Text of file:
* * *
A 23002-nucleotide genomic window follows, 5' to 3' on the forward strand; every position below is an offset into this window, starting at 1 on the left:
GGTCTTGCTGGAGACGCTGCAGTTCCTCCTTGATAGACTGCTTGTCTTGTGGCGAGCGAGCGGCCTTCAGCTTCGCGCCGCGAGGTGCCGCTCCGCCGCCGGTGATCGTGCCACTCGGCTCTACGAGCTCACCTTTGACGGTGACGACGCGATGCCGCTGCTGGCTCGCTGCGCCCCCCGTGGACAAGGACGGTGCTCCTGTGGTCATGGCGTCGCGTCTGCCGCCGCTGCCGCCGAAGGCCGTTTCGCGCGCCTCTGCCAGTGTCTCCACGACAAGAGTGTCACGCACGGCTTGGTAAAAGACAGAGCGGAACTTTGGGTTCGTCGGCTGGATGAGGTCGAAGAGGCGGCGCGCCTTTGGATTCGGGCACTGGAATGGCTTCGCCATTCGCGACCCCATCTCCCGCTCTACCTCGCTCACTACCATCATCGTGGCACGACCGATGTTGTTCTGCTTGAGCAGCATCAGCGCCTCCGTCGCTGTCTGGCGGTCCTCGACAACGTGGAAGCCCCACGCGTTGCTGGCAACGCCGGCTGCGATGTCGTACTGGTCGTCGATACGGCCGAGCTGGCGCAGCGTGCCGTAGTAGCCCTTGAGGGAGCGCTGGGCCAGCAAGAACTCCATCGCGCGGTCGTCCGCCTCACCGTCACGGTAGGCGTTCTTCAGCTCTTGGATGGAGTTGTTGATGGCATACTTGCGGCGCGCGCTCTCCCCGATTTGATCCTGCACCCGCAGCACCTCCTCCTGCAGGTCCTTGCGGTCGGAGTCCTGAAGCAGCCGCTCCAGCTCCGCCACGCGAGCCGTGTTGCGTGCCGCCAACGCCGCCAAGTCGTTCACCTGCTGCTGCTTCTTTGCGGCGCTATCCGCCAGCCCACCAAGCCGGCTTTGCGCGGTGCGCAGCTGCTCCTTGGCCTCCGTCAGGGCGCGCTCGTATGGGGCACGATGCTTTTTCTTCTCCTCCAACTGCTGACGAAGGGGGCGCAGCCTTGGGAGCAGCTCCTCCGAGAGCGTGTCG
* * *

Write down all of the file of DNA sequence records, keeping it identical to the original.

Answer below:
A 23002-nucleotide genomic window follows, 5' to 3' on the forward strand; every position below is an offset into this window, starting at 1 on the left:
GGTCTTGCTGGAGACGCTGCAGTTCCTCCTTGATAGACTGCTTGTCTTGTGGCGAGCGAGCGGCCTTCAGCTTCGCGCCGCGAGGTGCCGCTCCGCCGCCGGTGATCGTGCCACTCGGCTCTACGAGCTCACCTTTGACGGTGACGACGCGATGCCGCTGCTGGCTCGCTGCGCCCCCCGTGGACAAGGACGGTGCTCCTGTGGTCATGGCGTCGCGTCTGCCGCCGCTGCCGCCGAAGGCCGTTTCGCGCGCCTCTGCCAGTGTCTCCACGACAAGAGTGTCACGCACGGCTTGGTAAAAGACAGAGCGGAACTTTGGGTTCGTCGGCTGGATGAGGTCGAAGAGGCGGCGCGCCTTTGGATTCGGGCACTGGAATGGCTTCGCCATTCGCGACCCCATCTCCCGCTCTACCTCGCTCACTACCATCATCGTGGCACGACCGATGTTGTTCTGCTTGAGCAGCATCAGCGCCTCCGTCGCTGTCTGGCGGTCCTCGACAACGTGGAAGCCCCACGCGTTGCTGGCAACGCCGGCTGCGATGTCGTACTGGTCGTCGATACGGCCGAGCTGGCGCAGCGTGCCGTAGTAGCCCTTGAGGGAGCGCTGGGCCAGCAAGAACTCCATCGCGCGGTCGTCCGCCTCACCGTCACGGTAGGCGTTCTTCAGCTCTTGGATGGAGTTGTTGATGGCATACTTGCGGCGCGCGCTCTCCCCGATTTGATCCTGCACCCGCAGCACCTCCTCCTGCAGGTCCTTGCGGTCGGAGTCCTGAAGCAGCCGCTCCAGCTCCGCCACGCGAGCCGTGTTGCGTGCCGCCAACGCCGCCAAGTCGTTCACCTGCTGCTGCTTCTTTGCGGCGCTATCCGCCAGCCCACCAAGCCGGCTTTGCGCGGTGCGCAGCTGCTCCTTGGCCTCCGTCAGGGCGCGCTCGTATGGGGCACGATGCTTTTTCTTCTCCTCCAACTGCTGACGAAGGGGGCGCAGCCTTGGGAGCAGCTCCTCCGAGAGCGTGTCG